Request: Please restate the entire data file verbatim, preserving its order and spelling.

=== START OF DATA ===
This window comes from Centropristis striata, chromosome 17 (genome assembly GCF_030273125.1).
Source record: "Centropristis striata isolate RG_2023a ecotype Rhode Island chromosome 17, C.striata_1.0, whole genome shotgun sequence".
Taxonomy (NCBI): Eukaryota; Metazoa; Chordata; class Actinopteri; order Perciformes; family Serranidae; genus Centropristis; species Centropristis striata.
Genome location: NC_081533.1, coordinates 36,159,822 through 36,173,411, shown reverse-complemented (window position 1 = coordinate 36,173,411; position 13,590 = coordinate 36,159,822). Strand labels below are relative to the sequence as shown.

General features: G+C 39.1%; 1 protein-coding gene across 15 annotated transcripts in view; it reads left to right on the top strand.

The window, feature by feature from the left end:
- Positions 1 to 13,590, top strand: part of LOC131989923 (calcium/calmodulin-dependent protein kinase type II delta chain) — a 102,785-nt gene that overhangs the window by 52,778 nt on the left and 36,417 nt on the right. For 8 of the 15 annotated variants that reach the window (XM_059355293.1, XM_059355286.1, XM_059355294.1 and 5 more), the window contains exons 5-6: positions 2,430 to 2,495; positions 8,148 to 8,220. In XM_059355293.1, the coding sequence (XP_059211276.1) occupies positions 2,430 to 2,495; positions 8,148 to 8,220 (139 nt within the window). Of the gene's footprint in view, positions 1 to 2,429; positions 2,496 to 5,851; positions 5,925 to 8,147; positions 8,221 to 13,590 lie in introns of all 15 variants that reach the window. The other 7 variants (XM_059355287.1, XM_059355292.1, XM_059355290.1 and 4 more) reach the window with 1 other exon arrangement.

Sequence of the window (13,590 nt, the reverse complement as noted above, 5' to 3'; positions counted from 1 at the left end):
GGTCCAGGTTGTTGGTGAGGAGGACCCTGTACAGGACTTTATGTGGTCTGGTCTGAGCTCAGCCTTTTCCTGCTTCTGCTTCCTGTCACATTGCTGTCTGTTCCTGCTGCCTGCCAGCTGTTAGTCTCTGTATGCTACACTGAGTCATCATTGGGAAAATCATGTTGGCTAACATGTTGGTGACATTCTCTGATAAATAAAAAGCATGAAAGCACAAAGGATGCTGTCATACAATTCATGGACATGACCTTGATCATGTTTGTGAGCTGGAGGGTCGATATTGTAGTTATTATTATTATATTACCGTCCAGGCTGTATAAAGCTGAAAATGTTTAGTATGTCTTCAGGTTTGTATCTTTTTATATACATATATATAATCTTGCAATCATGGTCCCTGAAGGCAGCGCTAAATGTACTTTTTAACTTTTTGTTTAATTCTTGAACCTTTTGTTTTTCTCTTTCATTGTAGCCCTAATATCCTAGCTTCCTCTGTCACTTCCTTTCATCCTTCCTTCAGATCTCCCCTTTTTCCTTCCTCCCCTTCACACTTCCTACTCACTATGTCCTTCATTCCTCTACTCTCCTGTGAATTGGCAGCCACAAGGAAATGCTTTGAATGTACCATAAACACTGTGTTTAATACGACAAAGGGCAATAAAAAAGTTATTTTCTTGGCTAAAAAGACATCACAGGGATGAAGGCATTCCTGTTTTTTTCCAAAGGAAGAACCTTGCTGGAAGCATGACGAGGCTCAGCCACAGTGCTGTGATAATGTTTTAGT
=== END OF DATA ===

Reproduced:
This window comes from Centropristis striata, chromosome 17 (genome assembly GCF_030273125.1).
Source record: "Centropristis striata isolate RG_2023a ecotype Rhode Island chromosome 17, C.striata_1.0, whole genome shotgun sequence".
Taxonomy (NCBI): Eukaryota; Metazoa; Chordata; class Actinopteri; order Perciformes; family Serranidae; genus Centropristis; species Centropristis striata.
Genome location: NC_081533.1, coordinates 36,159,822 through 36,173,411, shown reverse-complemented (window position 1 = coordinate 36,173,411; position 13,590 = coordinate 36,159,822). Strand labels below are relative to the sequence as shown.

General features: G+C 39.1%; 1 protein-coding gene across 15 annotated transcripts in view; it reads left to right on the top strand.

The window, feature by feature from the left end:
- Positions 1 to 13,590, top strand: part of LOC131989923 (calcium/calmodulin-dependent protein kinase type II delta chain) — a 102,785-nt gene that overhangs the window by 52,778 nt on the left and 36,417 nt on the right. For 8 of the 15 annotated variants that reach the window (XM_059355293.1, XM_059355286.1, XM_059355294.1 and 5 more), the window contains exons 5-6: positions 2,430 to 2,495; positions 8,148 to 8,220. In XM_059355293.1, the coding sequence (XP_059211276.1) occupies positions 2,430 to 2,495; positions 8,148 to 8,220 (139 nt within the window). Of the gene's footprint in view, positions 1 to 2,429; positions 2,496 to 5,851; positions 5,925 to 8,147; positions 8,221 to 13,590 lie in introns of all 15 variants that reach the window. The other 7 variants (XM_059355287.1, XM_059355292.1, XM_059355290.1 and 4 more) reach the window with 1 other exon arrangement.

Sequence of the window (13,590 nt, the reverse complement as noted above, 5' to 3'; positions counted from 1 at the left end):
GGTCCAGGTTGTTGGTGAGGAGGACCCTGTACAGGACTTTATGTGGTCTGGTCTGAGCTCAGCCTTTTCCTGCTTCTGCTTCCTGTCACATTGCTGTCTGTTCCTGCTGCCTGCCAGCTGTTAGTCTCTGTATGCTACACTGAGTCATCATTGGGAAAATCATGTTGGCTAACATGTTGGTGACATTCTCTGATAAATAAAAAGCATGAAAGCACAAAGGATGCTGTCATACAATTCATGGACATGACCTTGATCATGTTTGTGAGCTGGAGGGTCGATATTGTAGTTATTATTATTATATTACCGTCCAGGCTGTATAAAGCTGAAAATGTTTAGTATGTCTTCAGGTTTGTATCTTTTTATATACATATATATAATCTTGCAATCATGGTCCCTGAAGGCAGCGCTAAATGTACTTTTTAACTTTTTGTTTAATTCTTGAACCTTTTGTTTTTCTCTTTCATTGTAGCCCTAATATCCTAGCTTCCTCTGTCACTTCCTTTCATCCTTCCTTCAGATCTCCCCTTTTTCCTTCCTCCCCTTCACACTTCCTACTCACTATGTCCTTCATTCCTCTACTCTCCTGTGAATTGGCAGCCACAAGGAAATGCTTTGAATGTACCATAAACACTGTGTTTAATACGACAAAGGGCAATAAAAAAGTTATTTTCTTGGCTAAAAAGACATCACAGGGATGAAGGCATTCCTGTTTTTTTCCAAAGGAAGAACCTTGCTGGAAGCATGACGAGGCTCAGCCACAGTGCTGTGATAATGTTTTAGT